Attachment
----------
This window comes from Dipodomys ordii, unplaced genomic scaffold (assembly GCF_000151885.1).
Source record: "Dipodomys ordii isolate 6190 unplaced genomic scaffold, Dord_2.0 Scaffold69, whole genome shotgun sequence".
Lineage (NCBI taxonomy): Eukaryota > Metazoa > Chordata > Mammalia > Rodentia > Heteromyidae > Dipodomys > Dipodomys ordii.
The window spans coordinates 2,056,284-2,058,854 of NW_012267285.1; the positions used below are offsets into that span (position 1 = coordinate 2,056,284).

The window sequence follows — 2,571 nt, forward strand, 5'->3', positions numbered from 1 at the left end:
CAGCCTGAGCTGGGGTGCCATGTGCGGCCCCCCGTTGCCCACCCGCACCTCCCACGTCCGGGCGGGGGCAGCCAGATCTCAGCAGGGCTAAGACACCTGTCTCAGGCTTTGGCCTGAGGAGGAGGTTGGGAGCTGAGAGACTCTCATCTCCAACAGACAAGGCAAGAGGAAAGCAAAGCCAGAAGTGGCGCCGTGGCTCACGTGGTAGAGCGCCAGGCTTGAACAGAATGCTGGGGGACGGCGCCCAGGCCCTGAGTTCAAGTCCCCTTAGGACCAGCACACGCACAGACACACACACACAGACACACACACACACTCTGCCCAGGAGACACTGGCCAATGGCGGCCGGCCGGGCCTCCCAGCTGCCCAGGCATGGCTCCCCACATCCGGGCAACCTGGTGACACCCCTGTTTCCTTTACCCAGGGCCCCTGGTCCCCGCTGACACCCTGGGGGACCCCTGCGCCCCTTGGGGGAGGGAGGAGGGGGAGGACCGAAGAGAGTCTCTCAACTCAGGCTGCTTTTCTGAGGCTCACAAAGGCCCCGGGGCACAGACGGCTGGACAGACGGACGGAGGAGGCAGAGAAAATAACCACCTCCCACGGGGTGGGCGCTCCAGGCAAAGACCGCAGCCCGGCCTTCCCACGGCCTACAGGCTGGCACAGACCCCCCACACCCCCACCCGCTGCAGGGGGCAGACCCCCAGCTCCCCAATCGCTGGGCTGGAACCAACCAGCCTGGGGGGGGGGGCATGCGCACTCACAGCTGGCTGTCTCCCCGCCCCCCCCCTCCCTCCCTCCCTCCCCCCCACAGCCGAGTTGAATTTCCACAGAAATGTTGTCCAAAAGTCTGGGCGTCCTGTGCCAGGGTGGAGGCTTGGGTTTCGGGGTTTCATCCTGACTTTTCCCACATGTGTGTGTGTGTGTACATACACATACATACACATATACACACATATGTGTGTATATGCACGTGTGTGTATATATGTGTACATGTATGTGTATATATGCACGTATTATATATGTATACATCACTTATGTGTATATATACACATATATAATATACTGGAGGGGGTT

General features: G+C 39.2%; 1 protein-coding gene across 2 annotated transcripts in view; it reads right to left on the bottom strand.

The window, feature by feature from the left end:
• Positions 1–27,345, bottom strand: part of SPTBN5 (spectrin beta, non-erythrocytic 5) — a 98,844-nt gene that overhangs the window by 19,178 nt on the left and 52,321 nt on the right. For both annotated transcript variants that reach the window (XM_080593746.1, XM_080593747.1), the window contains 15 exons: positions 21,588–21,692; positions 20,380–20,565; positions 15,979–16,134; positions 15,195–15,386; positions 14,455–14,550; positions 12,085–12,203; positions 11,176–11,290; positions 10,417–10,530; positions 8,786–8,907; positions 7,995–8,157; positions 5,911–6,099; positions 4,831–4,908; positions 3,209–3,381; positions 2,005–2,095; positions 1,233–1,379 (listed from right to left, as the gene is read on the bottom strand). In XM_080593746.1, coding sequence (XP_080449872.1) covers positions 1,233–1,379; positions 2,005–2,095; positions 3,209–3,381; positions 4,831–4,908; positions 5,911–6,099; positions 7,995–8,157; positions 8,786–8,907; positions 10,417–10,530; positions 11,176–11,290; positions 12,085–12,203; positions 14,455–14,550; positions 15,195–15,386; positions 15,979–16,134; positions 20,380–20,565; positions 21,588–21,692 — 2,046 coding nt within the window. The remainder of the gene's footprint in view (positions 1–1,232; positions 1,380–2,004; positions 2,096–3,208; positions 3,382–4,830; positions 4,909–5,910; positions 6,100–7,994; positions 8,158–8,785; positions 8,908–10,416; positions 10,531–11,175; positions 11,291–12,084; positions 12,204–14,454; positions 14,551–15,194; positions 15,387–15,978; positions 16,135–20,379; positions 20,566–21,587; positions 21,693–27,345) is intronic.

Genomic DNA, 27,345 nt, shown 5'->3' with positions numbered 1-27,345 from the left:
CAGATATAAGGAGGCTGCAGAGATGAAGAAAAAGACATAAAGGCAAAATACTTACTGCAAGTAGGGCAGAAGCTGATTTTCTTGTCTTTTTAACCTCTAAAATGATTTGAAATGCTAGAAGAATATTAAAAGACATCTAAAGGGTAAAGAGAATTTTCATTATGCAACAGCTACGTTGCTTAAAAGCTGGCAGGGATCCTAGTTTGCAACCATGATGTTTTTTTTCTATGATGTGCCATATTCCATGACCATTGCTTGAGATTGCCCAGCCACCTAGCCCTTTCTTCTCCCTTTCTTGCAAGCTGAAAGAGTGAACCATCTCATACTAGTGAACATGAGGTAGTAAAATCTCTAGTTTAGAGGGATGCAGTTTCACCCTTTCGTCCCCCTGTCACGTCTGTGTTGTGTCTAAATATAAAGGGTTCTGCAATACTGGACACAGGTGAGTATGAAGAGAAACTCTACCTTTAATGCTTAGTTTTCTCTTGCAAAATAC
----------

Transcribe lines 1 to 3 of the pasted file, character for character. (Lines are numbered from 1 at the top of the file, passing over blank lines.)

This window comes from Dipodomys ordii, unplaced genomic scaffold (assembly GCF_000151885.1).
Source record: "Dipodomys ordii isolate 6190 unplaced genomic scaffold, Dord_2.0 Scaffold69, whole genome shotgun sequence".
Lineage (NCBI taxonomy): Eukaryota > Metazoa > Chordata > Mammalia > Rodentia > Heteromyidae > Dipodomys > Dipodomys ordii.